In March 2020, the world began responding to the threat of COVID-19, and churches and businesses temporarily shuttered their doors. Like many of his colleagues, the Rev. Chul-Ki Kim, pastor of Emmaus United Methodist Church in Richmond, Virginia, announced that in-person worship would be canceled starting March 15 and online services would begin.
The in-person service suspension, initially expected to last two weeks, stretched into four months. Bishop Sharma Lewis of the Virginia Conference encouraged her 1,100 congregations to organize Healthy Church Teams to coordinate pandemic-response efforts.
At Emmaus United Methodist Church, a Korean congregation, registered nurse Shin Hee Yu led an eight-member Healthy Church Team, which gradually expanded to 14 people.
The team translated COVID-related information and educational materials into Korean. The resources, provided by the annual conference, the state of Virginia and medical institutions, were delivered to the congregation through apps such as KakaoTalk. The team translated a detailed explanation of the coronavirus by Dr. Irene Ken.
Finally, following a Sunday drive-in service on June 7, 2020, Emmaus United Methodist Church resumed in-person services on July 12. The Healthy Church Team distributed guidelines in Korean to help the congregation prepare.
Various measures were taken to prevent spread of the disease. Church members completed a personal health checklist in Korean before attending in person. Other requirements included temperature checking, face-mask wearing and social distancing. Those who were not feeling well were urged to attend online services.
“Out of the 100 members of the church, there was no confirmed case of COVID-19,” Yu said.
However, in January, due to a spike in cases in the community, Emmaus made the decision to stop in-person services.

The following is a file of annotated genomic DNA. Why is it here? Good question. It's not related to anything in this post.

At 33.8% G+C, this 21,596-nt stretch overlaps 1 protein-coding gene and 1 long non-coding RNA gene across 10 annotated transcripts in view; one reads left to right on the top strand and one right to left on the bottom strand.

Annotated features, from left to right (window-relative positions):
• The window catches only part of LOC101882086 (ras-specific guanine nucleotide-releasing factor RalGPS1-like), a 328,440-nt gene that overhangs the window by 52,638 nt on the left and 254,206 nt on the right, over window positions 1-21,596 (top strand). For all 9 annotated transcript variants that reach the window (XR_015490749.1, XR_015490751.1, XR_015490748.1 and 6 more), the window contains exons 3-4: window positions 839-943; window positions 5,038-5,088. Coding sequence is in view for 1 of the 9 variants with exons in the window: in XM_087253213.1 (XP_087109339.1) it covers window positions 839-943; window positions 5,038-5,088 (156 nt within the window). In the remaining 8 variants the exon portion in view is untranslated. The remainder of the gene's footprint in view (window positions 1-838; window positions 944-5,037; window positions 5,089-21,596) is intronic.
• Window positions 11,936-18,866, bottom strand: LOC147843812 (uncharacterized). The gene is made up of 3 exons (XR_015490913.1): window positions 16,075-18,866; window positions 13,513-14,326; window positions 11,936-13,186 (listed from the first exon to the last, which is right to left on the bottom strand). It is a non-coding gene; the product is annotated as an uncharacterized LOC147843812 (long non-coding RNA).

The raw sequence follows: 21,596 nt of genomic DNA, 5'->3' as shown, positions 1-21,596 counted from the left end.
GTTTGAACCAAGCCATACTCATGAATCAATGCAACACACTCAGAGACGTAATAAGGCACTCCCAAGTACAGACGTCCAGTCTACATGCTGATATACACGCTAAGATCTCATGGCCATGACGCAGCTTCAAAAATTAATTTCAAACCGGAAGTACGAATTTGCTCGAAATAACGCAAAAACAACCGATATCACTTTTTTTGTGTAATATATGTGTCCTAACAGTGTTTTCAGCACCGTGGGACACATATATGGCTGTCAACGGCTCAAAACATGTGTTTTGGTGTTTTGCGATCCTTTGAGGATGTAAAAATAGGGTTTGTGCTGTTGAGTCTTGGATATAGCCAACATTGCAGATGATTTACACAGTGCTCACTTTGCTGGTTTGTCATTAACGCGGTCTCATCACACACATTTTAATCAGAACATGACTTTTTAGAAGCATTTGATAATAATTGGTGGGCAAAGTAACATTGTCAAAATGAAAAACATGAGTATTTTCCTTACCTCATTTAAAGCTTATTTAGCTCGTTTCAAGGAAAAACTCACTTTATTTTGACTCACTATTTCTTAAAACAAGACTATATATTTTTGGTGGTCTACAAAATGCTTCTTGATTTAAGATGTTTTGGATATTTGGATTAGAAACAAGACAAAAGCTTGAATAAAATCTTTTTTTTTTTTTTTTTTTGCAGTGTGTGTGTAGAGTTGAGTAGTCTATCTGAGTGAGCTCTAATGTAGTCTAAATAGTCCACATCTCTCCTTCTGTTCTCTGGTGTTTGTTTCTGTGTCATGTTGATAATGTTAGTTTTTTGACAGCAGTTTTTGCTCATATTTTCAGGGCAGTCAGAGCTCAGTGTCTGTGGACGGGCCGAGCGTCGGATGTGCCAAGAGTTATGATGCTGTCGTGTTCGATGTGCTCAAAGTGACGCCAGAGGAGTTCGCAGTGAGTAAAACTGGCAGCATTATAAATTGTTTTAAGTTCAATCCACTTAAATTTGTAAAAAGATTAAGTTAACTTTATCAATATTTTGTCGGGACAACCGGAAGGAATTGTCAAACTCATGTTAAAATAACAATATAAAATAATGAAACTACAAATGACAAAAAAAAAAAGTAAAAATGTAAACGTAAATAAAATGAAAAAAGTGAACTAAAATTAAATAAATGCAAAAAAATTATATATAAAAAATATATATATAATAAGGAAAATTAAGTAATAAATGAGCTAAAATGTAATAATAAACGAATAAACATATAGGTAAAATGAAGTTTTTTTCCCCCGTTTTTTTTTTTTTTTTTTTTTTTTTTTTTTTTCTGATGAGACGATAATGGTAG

When vaccinations for the public became available earlier this year, the Emmaus team changed its focus from sanitizing to vaccinating.
The U.S. Centers for Disease Control and Prevention reports that more than 175 million people, or 52.7% of Americans, have received at least one vaccination, and that more than 146 million people, or 44.1%, are fully vaccinated.
“I contacted each of the elderly members of the church through the phone to encourage them to get vaccinated,” Yu said. “For those who were uncomfortable using computers or who did not feel comfortable to speak English, I let them know that I was able to help them to make their appointments for vaccinations through the internet.”
Prior to resuming in-person services on March 21, Yu informed the congregation that more than 70% of the prospective in-person worshippers were fully vaccinated.
“This is the level at which herd immunity is possible, suggesting that it is relatively safe,” she said. Although the CDC said vaccinated people do not need to wear masks, the church urges all worshippers to continue to do so and to practice social distancing in worship and group meetings.
By March 31, 100% of members 65 years of age or older at Emmaus United Methodist Church were fully vaccinated. On April 1, all Sunday school teachers, Korean-language schoolteachers and church worship leaders completed their vaccinations.
When vaccinations for youth ages 12-16 became available, Yu and her team helped church young people to receive the vaccination. By April 30, every congregant age 12 and older was fully vaccinated. That’s more than 100 people.
“Having updated the vaccination status of the congregation,” Yu said, “I continued contacting local clinics and found any available vaccines because of a no-show or cancellation.”
Grace Bray, manager of The Little Clinic at Kroger, praised Yu’s vaccination ministry.
“She has been a champion to getting her church members vaccinated safely and timely,” Bray said. “Her ministry helped not only the members of Emmaus and their families, but also our clinic.”